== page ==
FIFA will investigate the eligibility of Ecuador's Byron Castillo, shown here with the ball against Argentina this year. (Franklin Jacome/AFP/Getty Images)
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FIFA announced Wednesday that its Disciplinary Committee will investigate the eligibility of Ecuador defender Byron Castillo, who played in South American qualifying matches for a La Tri team that earned a spot in this year’s World Cup. If FIFA finds that Castillo should not have been allowed to play for Ecuador, it could call into question the composition of this year’s World Cup, which already is mostly complete.

Last week, the Chilean soccer federation filed a complaint with FIFA over Castillo’s eligibility to compete for Ecuador, claiming Castillo was born in Tumaco, Colombia, in 1995, and not in General Villamil Playas, Ecuador, in 1998, as stated on his official papers. According to Reuters, Chile submitted documents to FIFA that claimed to show forged birth certificates and also claimed an internal Ecuadoran investigation acknowledged inconsistencies in Castillo’s documentation.

Ecuador’s soccer federation, FEF, decried Chile’s claims as “unfounded rumors” in a statement last week. But in 2017, Castillo was removed from Ecuador’s under-20 national team because of inconsistencies in his paperwork, and in 2019 the FEF’s investigation commission confirmed he was born in Tumaco, a port city near Colombia’s southern border with Ecuador.

Last year, though, a panel of Ecuadoran judges ratified Castillo’s citizenship, and he was called up to the senior national team for World Cup qualifiers starting in September.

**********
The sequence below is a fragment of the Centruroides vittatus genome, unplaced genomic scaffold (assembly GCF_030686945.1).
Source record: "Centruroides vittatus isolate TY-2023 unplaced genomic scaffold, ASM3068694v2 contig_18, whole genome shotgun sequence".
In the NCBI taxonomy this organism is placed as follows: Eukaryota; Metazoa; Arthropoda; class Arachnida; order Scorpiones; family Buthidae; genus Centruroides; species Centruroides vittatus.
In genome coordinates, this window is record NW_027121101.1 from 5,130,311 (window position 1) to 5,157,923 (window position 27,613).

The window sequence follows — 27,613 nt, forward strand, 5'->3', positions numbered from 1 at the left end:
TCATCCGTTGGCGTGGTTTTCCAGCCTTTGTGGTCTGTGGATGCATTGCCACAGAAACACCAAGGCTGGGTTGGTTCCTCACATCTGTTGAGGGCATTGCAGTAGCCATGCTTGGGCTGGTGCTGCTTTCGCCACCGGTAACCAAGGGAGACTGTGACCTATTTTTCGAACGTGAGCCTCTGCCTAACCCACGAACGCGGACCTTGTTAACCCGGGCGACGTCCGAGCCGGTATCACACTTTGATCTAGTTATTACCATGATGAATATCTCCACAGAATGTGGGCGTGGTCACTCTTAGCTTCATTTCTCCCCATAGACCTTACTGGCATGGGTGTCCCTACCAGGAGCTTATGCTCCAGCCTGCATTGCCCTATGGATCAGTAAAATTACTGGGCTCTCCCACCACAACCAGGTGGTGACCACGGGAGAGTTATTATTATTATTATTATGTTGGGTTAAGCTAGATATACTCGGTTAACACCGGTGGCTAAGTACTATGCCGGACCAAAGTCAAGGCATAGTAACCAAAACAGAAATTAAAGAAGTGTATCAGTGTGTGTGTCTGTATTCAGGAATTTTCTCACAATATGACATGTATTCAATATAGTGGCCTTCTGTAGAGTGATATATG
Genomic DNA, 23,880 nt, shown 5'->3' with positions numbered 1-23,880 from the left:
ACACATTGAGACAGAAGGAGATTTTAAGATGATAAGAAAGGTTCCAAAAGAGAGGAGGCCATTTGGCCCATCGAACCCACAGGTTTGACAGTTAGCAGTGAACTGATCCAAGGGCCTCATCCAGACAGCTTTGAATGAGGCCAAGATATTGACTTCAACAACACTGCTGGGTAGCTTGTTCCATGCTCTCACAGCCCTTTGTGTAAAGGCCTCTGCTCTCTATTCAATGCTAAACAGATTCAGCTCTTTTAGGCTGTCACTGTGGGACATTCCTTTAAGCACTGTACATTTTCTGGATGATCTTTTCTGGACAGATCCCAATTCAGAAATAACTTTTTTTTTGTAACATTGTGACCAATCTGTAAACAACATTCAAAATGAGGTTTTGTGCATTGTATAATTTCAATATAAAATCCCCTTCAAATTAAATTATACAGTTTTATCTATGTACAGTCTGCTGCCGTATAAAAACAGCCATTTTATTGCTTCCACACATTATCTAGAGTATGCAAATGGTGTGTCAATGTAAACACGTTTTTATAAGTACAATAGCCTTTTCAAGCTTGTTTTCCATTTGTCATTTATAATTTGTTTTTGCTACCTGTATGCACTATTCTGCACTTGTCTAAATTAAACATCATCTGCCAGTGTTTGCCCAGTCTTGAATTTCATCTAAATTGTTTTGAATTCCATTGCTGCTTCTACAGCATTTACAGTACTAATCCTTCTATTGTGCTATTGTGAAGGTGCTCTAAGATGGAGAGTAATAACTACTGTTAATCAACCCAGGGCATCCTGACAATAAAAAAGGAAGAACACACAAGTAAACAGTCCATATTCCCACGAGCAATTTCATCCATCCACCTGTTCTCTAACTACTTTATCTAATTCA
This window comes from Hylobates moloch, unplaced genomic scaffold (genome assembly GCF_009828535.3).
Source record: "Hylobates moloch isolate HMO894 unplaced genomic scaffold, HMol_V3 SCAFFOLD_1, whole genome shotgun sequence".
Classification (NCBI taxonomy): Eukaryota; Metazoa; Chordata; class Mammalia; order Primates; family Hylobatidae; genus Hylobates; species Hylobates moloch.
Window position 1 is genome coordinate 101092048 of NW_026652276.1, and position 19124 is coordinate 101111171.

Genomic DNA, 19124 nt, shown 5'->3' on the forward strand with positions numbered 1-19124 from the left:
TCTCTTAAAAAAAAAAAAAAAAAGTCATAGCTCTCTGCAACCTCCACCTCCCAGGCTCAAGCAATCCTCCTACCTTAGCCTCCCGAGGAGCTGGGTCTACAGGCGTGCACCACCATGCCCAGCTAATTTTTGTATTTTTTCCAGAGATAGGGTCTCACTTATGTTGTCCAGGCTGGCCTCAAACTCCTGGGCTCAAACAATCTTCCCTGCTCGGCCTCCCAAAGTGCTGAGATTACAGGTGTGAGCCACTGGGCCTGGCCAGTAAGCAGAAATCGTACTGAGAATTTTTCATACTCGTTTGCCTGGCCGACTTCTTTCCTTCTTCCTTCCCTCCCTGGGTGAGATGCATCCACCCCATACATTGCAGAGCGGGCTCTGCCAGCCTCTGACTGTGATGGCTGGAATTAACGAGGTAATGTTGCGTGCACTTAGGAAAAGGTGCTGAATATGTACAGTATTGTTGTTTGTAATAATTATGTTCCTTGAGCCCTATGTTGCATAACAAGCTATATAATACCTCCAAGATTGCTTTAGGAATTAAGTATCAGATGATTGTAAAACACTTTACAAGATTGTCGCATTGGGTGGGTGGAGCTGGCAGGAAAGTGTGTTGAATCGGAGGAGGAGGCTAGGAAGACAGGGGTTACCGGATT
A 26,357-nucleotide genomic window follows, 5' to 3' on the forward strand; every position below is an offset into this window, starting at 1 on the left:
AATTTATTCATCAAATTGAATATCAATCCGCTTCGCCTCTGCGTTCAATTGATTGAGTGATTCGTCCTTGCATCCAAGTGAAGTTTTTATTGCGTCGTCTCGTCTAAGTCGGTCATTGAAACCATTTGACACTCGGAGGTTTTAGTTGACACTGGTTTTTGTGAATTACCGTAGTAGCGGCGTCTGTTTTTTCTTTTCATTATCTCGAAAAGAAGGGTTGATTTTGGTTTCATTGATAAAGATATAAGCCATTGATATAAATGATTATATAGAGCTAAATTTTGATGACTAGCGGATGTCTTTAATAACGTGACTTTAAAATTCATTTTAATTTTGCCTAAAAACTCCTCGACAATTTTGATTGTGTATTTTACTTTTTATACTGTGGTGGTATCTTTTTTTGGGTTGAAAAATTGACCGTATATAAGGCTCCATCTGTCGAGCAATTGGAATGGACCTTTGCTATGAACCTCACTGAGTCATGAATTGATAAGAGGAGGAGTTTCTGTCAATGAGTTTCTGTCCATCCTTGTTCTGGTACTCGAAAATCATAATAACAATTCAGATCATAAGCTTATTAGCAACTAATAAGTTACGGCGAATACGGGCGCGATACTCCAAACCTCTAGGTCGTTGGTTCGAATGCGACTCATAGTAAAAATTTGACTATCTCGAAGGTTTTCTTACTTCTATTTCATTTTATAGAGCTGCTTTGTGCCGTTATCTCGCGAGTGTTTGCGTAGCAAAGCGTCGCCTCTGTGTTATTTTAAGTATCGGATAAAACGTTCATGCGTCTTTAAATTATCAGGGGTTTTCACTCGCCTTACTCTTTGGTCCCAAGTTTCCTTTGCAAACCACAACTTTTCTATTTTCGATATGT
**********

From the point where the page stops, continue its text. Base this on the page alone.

“We must be emphatic [and state] that Byron Castillo is Ecuadoran for all legal effects,” FEF said in its statement last week.

FIFA’s statement Wednesday said it is investigating “possible falsification of documents” in Castillo’s case. If it finds he was ineligible to play for Ecuador, all of the matches in which he took the field will be ruled 3-0 losses, per FIFA rules. Castillo played in eight of Ecuador’s 12 World Cup qualifiers since the start of September, with the team going 4-2-2 in those matches.

Should FIFA rule Castillo ineligible, it could shake up the World Cup, which this year will be held in November and December. Ecuador qualified automatically by finishing fourth in the South American standings (26 points), followed by Peru (24), Colombia (23) and Chile (19). But if FIFA takes away the 14 standings points Ecuador earned in games played with Castillo, Peru would jump into fourth place and automatically qualify. Chile, which played Ecuador twice with Castillo on the field, would leapfrog into fifth place past Colombia, which would earn a spot in next month’s intercontinental World Cup playoff against Australia or United Arab Emirates.

As it stands now, fifth-place Peru has earned that playoff berth, which will determine the final two bids for the World Cup. In its statement Wednesday, FIFA said it asked Peruvian soccer officials “to submit their positions” about the Castillo case.

Ecuador was drawn into Group A of the World Cup with Qatar, Senegal and Netherlands. However, if FIFA disqualifies Ecuador and Peru becomes an automatic qualifier, the validity of the draw could be called into question. As the 22nd-ranked team in the world, Peru would have been drawn from the Pot 3 grouping of qualified teams. Ecuador came from Pot 4.

In 2016, FIFA stripped Bolivia of its World Cup qualifying points earned in a victory over Peru and a draw with Chile over use of an ineligible player. Thanks to the three points it earned via FIFA’s reversal of the result, Peru finished fifth in the South American qualifying standings and earned its first World Cup bid since 1982 by beating New Zealand in the intercontinental playoff.

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